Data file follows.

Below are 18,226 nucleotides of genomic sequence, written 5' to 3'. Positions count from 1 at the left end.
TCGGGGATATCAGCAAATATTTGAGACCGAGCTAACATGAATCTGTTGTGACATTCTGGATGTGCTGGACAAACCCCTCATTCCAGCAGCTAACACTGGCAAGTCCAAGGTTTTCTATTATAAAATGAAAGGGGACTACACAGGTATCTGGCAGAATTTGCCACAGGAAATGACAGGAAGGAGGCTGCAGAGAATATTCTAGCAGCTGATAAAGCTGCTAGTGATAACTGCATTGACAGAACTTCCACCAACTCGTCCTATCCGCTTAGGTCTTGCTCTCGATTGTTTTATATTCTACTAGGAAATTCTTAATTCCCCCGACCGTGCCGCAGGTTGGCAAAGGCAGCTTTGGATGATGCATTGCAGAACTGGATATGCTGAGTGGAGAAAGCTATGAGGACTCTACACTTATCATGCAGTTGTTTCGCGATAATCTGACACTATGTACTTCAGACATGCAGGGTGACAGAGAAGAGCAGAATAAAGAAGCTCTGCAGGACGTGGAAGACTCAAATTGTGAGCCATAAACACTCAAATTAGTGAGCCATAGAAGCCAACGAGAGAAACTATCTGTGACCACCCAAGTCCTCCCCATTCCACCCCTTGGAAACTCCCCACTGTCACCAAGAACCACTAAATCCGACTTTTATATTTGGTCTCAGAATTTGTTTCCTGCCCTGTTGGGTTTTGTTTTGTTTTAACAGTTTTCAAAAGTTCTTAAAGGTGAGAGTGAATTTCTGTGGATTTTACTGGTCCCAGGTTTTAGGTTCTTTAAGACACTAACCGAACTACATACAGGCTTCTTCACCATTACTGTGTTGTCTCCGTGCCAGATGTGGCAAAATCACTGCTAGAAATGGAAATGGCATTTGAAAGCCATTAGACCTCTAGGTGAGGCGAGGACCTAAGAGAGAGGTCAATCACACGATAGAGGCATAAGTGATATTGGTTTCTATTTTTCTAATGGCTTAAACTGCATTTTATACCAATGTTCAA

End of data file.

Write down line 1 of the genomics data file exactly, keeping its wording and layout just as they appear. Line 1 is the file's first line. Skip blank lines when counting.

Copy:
Below are 18,226 nucleotides of genomic sequence, written 5' to 3'. Positions count from 1 at the left end.